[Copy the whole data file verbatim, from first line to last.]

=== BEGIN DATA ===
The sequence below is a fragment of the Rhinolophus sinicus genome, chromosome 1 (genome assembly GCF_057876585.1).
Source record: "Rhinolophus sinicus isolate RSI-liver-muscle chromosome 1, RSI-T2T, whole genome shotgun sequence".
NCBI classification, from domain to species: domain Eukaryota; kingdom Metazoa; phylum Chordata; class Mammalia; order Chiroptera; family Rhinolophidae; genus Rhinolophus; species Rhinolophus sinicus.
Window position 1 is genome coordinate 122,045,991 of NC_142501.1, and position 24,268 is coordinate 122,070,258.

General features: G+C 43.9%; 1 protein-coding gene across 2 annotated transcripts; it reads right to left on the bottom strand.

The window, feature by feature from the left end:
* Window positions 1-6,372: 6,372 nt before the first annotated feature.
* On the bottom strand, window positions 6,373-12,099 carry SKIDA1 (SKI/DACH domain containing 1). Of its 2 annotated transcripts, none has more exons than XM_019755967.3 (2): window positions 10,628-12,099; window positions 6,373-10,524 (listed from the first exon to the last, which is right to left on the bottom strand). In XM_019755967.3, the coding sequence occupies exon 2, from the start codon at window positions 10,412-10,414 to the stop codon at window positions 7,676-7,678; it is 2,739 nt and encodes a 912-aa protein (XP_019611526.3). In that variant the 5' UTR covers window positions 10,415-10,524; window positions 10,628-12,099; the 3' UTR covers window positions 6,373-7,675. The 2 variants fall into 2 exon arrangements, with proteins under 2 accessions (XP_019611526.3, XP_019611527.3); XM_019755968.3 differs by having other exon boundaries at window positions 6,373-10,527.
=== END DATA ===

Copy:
The sequence below is a fragment of the Rhinolophus sinicus genome, chromosome 1 (genome assembly GCF_057876585.1).
Source record: "Rhinolophus sinicus isolate RSI-liver-muscle chromosome 1, RSI-T2T, whole genome shotgun sequence".
NCBI classification, from domain to species: domain Eukaryota; kingdom Metazoa; phylum Chordata; class Mammalia; order Chiroptera; family Rhinolophidae; genus Rhinolophus; species Rhinolophus sinicus.
Window position 1 is genome coordinate 122,045,991 of NC_142501.1, and position 24,268 is coordinate 122,070,258.

General features: G+C 43.9%; 1 protein-coding gene across 2 annotated transcripts; it reads right to left on the bottom strand.

The window, feature by feature from the left end:
* Window positions 1-6,372: 6,372 nt before the first annotated feature.
* On the bottom strand, window positions 6,373-12,099 carry SKIDA1 (SKI/DACH domain containing 1). Of its 2 annotated transcripts, none has more exons than XM_019755967.3 (2): window positions 10,628-12,099; window positions 6,373-10,524 (listed from the first exon to the last, which is right to left on the bottom strand). In XM_019755967.3, the coding sequence occupies exon 2, from the start codon at window positions 10,412-10,414 to the stop codon at window positions 7,676-7,678; it is 2,739 nt and encodes a 912-aa protein (XP_019611526.3). In that variant the 5' UTR covers window positions 10,415-10,524; window positions 10,628-12,099; the 3' UTR covers window positions 6,373-7,675. The 2 variants fall into 2 exon arrangements, with proteins under 2 accessions (XP_019611526.3, XP_019611527.3); XM_019755968.3 differs by having other exon boundaries at window positions 6,373-10,527.